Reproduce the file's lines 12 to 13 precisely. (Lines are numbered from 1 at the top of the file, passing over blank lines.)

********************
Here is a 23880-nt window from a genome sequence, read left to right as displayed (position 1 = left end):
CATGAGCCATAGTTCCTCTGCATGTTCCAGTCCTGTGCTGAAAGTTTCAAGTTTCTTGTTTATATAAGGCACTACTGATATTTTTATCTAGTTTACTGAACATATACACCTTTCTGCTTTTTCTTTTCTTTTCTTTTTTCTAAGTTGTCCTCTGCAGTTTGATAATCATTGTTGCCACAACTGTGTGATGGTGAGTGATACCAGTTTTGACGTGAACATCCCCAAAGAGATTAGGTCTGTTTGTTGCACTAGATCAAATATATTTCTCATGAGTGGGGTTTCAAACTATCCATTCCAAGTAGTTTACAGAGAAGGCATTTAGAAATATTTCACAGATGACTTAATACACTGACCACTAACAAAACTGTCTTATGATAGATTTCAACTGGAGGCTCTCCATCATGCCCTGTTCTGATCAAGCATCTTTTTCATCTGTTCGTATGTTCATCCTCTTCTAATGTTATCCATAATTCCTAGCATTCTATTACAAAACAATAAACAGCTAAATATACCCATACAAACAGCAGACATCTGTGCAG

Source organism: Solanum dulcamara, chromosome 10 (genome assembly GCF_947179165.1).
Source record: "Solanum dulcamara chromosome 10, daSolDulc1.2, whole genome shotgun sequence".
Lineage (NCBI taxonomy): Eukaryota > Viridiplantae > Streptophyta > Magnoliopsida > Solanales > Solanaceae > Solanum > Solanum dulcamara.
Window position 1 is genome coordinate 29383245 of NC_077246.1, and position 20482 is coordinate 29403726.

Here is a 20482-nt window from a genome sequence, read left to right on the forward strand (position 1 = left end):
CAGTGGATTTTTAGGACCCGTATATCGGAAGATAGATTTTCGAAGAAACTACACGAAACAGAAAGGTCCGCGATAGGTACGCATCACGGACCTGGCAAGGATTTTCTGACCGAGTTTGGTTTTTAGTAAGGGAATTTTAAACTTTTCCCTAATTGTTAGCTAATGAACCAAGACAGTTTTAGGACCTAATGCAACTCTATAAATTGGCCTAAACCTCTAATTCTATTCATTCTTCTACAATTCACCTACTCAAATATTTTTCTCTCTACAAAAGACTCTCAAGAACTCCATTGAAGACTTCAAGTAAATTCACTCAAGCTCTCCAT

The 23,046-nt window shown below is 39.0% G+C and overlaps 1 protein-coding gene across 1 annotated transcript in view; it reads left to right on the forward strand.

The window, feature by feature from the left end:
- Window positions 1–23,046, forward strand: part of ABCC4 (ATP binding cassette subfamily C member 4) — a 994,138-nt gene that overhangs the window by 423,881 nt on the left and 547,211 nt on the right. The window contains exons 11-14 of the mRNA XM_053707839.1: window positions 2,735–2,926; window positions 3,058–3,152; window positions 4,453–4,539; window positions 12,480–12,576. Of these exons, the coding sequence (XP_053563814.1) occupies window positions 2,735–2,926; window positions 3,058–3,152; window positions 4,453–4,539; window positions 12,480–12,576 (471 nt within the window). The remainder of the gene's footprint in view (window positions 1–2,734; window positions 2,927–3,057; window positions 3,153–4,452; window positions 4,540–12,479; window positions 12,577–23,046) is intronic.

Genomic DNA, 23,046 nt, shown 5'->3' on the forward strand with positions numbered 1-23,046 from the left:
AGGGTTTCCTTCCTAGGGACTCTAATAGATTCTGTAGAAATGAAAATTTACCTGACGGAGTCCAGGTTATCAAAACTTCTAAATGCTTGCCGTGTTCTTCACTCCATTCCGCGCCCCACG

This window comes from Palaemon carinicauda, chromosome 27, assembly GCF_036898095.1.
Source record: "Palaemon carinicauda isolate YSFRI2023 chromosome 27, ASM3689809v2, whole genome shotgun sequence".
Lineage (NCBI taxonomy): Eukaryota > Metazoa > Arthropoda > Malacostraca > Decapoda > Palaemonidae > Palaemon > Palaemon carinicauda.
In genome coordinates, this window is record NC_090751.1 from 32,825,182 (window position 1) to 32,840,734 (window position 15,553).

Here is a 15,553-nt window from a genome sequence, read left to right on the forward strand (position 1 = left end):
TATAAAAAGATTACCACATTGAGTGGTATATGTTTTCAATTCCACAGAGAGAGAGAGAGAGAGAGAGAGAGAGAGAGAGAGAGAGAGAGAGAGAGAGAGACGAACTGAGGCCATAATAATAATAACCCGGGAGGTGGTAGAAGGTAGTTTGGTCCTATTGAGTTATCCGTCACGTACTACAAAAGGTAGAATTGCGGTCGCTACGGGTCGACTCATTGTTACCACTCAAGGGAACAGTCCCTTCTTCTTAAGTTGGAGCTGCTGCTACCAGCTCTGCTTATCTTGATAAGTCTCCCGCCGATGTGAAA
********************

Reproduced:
Genomic DNA, 23,046 nt, shown 5'->3' on the forward strand with positions numbered 1-23,046 from the left:
AGGGTTTCCTTCCTAGGGACTCTAATAGATTCTGTAGAAATGAAAATTTACCTGACGGAGTCCAGGTTATCAAAACTTCTAAATGCTTGCCGTGTTCTTCACTCCATTCCGCGCCCCACG